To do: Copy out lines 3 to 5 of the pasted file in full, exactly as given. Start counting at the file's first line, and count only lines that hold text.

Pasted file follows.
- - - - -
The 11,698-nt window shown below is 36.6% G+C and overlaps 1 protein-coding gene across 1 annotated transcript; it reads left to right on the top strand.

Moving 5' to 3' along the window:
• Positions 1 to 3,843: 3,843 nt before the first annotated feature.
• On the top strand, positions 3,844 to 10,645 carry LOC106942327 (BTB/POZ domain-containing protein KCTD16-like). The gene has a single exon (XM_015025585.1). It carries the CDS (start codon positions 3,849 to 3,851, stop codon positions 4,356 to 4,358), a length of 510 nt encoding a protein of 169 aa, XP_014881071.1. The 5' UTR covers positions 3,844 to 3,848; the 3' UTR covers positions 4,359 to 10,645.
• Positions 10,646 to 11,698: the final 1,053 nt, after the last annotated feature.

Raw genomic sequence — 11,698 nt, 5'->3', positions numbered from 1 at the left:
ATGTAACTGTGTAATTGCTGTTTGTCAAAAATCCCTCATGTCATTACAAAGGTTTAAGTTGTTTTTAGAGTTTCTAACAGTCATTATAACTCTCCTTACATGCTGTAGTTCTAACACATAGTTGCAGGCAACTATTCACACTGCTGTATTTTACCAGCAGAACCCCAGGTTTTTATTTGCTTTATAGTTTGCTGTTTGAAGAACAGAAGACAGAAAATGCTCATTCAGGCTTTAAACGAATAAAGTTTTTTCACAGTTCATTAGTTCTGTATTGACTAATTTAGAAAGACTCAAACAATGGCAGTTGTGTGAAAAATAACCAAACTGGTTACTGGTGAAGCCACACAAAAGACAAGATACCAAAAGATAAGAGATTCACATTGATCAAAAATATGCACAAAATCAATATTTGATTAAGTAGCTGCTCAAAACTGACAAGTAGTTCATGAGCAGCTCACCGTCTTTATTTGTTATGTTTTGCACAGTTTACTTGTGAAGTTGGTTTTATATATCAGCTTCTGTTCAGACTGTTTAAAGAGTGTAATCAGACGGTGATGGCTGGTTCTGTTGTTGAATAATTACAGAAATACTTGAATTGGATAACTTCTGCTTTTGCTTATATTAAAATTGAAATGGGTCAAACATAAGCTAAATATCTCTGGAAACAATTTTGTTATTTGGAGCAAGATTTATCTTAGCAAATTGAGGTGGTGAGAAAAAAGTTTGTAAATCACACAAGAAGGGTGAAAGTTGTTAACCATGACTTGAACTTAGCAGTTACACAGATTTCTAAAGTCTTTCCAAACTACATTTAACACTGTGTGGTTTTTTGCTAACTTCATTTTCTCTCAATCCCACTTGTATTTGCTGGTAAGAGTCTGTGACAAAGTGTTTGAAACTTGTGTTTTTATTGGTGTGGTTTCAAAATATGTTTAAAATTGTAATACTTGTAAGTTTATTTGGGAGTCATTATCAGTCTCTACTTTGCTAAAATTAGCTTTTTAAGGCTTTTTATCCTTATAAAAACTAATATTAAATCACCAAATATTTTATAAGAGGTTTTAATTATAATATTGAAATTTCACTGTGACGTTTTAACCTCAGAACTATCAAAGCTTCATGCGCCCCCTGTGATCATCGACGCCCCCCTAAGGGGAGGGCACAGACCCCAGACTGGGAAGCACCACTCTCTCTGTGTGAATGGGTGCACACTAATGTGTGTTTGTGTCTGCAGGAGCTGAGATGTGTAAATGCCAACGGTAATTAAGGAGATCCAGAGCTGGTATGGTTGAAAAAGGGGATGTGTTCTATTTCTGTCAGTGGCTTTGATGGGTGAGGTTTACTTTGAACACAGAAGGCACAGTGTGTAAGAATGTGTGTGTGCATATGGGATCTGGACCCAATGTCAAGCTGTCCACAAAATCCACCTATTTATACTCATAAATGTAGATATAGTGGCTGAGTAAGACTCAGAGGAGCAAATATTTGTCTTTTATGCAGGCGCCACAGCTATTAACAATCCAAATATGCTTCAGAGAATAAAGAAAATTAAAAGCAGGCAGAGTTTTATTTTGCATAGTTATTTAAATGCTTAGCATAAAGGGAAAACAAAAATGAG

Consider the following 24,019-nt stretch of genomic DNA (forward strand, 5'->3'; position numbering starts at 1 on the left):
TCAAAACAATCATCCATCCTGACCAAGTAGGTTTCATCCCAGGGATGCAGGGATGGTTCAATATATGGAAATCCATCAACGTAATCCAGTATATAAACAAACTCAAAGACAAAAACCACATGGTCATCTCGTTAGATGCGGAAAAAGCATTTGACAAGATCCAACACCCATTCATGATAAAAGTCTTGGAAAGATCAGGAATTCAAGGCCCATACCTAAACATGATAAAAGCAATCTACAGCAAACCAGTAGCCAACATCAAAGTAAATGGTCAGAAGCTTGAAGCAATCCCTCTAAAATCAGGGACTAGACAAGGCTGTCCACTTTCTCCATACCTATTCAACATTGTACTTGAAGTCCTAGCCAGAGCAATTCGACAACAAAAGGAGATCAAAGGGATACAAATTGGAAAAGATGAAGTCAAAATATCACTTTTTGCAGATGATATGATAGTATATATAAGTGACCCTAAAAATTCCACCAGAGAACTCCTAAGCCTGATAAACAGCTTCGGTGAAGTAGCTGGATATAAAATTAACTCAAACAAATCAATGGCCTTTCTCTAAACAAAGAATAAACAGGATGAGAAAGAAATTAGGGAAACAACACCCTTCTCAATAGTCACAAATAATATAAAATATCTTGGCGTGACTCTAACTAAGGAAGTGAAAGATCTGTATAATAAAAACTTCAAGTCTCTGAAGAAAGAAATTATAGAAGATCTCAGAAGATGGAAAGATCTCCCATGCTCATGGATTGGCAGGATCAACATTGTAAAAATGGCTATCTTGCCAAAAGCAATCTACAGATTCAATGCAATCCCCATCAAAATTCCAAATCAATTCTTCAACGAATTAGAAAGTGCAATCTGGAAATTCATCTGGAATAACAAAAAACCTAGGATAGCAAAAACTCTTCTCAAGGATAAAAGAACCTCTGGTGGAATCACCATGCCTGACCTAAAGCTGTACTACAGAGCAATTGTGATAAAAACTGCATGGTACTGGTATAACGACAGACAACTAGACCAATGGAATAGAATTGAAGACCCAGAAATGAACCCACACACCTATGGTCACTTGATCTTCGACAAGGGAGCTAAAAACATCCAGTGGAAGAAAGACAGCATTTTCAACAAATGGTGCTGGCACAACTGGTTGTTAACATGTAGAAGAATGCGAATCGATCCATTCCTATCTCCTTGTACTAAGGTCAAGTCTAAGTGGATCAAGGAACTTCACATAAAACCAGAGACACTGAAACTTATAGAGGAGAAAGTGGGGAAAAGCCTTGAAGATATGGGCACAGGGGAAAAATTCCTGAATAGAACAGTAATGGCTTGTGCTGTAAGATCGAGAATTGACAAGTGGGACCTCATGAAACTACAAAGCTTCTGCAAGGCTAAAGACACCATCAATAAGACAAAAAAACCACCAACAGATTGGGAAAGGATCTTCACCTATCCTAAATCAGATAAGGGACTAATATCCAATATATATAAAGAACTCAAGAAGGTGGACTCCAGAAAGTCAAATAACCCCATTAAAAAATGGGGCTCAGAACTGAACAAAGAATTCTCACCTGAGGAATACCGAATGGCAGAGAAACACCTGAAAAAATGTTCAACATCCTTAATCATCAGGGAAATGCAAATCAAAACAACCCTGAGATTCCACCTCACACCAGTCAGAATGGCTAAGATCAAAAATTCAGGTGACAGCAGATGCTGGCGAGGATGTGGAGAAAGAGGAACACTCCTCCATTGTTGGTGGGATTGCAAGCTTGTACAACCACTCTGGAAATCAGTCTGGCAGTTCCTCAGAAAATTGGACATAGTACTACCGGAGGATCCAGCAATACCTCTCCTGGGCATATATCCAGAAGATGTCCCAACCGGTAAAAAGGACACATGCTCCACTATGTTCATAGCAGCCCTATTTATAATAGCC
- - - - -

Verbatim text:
• Positions 1 to 3,843: 3,843 nt before the first annotated feature.
• On the top strand, positions 3,844 to 10,645 carry LOC106942327 (BTB/POZ domain-containing protein KCTD16-like). The gene has a single exon (XM_015025585.1). It carries the CDS (start codon positions 3,849 to 3,851, stop codon positions 4,356 to 4,358), a length of 510 nt encoding a protein of 169 aa, XP_014881071.1. The 5' UTR covers positions 3,844 to 3,848; the 3' UTR covers positions 4,359 to 10,645.
• Positions 10,646 to 11,698: the final 1,053 nt, after the last annotated feature.